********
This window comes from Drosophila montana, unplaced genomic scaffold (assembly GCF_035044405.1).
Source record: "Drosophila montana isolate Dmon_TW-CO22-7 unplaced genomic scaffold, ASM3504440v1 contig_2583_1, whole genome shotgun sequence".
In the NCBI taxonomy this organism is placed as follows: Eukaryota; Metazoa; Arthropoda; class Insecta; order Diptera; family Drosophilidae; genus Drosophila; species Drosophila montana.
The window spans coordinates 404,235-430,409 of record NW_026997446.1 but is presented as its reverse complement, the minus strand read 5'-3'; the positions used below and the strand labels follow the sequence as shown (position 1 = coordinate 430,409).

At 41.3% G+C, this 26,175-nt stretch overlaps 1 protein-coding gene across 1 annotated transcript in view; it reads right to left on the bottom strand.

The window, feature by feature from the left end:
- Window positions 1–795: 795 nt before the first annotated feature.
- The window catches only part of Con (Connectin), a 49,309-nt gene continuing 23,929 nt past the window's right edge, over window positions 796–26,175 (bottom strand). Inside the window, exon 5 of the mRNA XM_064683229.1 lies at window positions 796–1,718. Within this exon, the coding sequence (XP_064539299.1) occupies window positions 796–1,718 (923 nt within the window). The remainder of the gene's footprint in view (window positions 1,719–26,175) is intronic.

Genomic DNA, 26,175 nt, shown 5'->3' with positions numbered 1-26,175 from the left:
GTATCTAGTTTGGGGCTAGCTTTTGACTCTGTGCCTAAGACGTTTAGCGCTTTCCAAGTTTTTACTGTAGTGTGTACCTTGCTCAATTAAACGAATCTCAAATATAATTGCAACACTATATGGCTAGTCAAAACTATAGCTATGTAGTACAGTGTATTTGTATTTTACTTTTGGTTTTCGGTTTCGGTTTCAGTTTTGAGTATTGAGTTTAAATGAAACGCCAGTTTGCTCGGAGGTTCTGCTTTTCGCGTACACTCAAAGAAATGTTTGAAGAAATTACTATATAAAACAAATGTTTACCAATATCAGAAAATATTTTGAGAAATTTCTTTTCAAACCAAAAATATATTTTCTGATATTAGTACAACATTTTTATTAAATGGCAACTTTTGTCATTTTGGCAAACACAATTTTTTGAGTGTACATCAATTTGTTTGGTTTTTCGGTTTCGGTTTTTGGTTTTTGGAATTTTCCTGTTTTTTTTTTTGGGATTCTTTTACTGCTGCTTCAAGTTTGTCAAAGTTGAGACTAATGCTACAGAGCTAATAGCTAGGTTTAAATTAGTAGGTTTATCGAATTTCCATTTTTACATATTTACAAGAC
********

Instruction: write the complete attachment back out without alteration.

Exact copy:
This window comes from Drosophila montana, unplaced genomic scaffold (assembly GCF_035044405.1).
Source record: "Drosophila montana isolate Dmon_TW-CO22-7 unplaced genomic scaffold, ASM3504440v1 contig_2583_1, whole genome shotgun sequence".
In the NCBI taxonomy this organism is placed as follows: Eukaryota; Metazoa; Arthropoda; class Insecta; order Diptera; family Drosophilidae; genus Drosophila; species Drosophila montana.
The window spans coordinates 404,235-430,409 of record NW_026997446.1 but is presented as its reverse complement, the minus strand read 5'-3'; the positions used below and the strand labels follow the sequence as shown (position 1 = coordinate 430,409).

At 41.3% G+C, this 26,175-nt stretch overlaps 1 protein-coding gene across 1 annotated transcript in view; it reads right to left on the bottom strand.

The window, feature by feature from the left end:
- Window positions 1–795: 795 nt before the first annotated feature.
- The window catches only part of Con (Connectin), a 49,309-nt gene continuing 23,929 nt past the window's right edge, over window positions 796–26,175 (bottom strand). Inside the window, exon 5 of the mRNA XM_064683229.1 lies at window positions 796–1,718. Within this exon, the coding sequence (XP_064539299.1) occupies window positions 796–1,718 (923 nt within the window). The remainder of the gene's footprint in view (window positions 1,719–26,175) is intronic.

Genomic DNA, 26,175 nt, shown 5'->3' with positions numbered 1-26,175 from the left:
GTATCTAGTTTGGGGCTAGCTTTTGACTCTGTGCCTAAGACGTTTAGCGCTTTCCAAGTTTTTACTGTAGTGTGTACCTTGCTCAATTAAACGAATCTCAAATATAATTGCAACACTATATGGCTAGTCAAAACTATAGCTATGTAGTACAGTGTATTTGTATTTTACTTTTGGTTTTCGGTTTCGGTTTCAGTTTTGAGTATTGAGTTTAAATGAAACGCCAGTTTGCTCGGAGGTTCTGCTTTTCGCGTACACTCAAAGAAATGTTTGAAGAAATTACTATATAAAACAAATGTTTACCAATATCAGAAAATATTTTGAGAAATTTCTTTTCAAACCAAAAATATATTTTCTGATATTAGTACAACATTTTTATTAAATGGCAACTTTTGTCATTTTGGCAAACACAATTTTTTGAGTGTACATCAATTTGTTTGGTTTTTCGGTTTCGGTTTTTGGTTTTTGGAATTTTCCTGTTTTTTTTTTTGGGATTCTTTTACTGCTGCTTCAAGTTTGTCAAAGTTGAGACTAATGCTACAGAGCTAATAGCTAGGTTTAAATTAGTAGGTTTATCGAATTTCCATTTTTACATATTTACAAGAC